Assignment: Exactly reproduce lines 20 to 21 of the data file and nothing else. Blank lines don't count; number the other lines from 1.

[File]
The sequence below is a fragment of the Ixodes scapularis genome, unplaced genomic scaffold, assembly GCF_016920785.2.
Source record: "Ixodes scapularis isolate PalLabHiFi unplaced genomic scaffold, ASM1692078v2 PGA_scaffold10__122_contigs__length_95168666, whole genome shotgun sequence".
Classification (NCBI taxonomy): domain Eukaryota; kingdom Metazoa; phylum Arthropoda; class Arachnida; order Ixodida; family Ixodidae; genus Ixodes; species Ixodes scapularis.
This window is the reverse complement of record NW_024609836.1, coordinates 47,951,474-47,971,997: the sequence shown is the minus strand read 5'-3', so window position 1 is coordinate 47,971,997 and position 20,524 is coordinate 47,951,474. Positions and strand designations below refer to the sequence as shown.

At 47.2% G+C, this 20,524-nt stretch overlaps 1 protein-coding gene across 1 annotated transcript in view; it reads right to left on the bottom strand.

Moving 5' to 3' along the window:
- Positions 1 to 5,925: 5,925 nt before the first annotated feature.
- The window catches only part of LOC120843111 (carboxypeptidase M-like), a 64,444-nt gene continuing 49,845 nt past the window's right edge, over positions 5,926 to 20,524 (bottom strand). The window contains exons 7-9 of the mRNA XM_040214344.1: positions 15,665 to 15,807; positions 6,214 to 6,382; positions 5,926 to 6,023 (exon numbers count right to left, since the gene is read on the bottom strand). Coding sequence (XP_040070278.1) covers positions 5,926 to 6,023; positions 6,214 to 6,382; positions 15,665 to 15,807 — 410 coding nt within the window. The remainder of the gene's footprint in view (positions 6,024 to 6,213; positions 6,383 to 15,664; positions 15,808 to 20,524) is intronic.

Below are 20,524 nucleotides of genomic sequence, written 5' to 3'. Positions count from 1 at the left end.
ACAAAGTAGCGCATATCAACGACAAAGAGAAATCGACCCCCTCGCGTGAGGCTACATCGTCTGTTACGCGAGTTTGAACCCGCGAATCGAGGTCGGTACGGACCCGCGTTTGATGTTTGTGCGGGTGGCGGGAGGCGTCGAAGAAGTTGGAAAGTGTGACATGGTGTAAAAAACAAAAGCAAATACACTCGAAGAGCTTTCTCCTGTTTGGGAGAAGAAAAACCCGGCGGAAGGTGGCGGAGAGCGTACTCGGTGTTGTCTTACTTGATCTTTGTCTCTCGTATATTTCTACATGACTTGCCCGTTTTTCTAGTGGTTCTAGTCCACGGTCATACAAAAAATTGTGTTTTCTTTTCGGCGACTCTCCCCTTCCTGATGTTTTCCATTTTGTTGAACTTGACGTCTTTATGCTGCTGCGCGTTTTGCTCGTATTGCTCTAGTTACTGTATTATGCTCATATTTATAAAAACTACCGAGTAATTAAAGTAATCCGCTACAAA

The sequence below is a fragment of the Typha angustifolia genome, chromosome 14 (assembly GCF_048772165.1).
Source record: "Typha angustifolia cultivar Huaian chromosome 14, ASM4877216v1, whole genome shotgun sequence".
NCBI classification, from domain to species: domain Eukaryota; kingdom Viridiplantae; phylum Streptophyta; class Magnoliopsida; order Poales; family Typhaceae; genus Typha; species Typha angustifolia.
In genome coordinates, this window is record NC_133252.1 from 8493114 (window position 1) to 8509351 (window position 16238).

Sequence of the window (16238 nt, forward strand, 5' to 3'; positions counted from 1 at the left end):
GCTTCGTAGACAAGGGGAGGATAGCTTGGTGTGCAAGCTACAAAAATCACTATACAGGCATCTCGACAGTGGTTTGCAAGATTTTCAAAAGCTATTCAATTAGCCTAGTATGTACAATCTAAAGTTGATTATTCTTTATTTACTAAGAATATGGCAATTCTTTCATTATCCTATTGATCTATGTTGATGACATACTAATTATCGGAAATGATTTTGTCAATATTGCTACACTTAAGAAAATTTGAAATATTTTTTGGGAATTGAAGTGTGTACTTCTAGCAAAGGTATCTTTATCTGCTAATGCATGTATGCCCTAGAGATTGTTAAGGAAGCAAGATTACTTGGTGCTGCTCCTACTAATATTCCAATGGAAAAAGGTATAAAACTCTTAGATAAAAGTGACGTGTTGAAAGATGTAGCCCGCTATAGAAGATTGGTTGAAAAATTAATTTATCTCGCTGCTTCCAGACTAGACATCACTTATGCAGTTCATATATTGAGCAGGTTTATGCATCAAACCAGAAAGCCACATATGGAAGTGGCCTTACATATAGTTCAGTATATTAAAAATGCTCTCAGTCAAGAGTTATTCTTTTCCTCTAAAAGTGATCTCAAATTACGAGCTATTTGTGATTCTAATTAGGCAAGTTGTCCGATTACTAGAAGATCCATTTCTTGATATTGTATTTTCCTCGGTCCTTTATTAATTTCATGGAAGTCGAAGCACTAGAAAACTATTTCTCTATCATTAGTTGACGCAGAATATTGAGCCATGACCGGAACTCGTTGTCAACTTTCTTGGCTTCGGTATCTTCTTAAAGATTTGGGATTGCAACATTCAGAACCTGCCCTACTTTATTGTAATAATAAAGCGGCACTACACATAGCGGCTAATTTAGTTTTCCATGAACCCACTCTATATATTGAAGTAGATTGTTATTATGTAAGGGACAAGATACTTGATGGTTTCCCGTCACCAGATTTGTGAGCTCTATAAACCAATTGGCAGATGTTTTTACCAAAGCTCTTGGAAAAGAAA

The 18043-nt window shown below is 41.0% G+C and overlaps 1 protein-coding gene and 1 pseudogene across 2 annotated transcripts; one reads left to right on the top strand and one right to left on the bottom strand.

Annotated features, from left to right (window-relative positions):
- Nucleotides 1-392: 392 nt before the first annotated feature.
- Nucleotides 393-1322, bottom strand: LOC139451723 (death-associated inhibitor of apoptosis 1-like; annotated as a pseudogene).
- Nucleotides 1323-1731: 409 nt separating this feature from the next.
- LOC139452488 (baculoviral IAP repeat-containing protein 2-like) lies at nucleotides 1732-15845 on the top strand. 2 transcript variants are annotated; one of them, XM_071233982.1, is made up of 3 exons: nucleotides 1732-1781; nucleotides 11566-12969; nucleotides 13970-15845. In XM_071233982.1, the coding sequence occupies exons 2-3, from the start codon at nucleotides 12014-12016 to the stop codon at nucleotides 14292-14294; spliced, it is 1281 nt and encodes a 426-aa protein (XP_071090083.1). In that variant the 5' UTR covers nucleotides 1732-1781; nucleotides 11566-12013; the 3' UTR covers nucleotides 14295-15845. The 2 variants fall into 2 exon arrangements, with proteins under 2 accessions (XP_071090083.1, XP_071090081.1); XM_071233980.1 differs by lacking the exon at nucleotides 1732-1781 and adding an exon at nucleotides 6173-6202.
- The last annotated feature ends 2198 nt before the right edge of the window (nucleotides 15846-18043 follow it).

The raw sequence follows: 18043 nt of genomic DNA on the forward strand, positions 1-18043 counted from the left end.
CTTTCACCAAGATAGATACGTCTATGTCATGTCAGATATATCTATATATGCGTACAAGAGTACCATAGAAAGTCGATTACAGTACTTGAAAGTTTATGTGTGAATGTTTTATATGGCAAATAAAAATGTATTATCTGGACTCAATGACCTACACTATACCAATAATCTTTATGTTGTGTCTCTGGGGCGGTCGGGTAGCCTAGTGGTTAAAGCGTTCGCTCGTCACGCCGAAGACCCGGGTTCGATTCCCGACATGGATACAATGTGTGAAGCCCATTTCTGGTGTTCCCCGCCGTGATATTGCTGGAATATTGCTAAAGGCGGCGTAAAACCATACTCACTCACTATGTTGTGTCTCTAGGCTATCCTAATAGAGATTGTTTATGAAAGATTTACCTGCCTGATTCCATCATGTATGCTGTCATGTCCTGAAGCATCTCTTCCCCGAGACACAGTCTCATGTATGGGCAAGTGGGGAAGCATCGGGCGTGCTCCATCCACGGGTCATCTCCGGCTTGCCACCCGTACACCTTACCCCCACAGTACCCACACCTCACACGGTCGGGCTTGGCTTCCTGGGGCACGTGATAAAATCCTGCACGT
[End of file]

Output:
- Nucleotides 393-1322, bottom strand: LOC139451723 (death-associated inhibitor of apoptosis 1-like; annotated as a pseudogene).
- Nucleotides 1323-1731: 409 nt separating this feature from the next.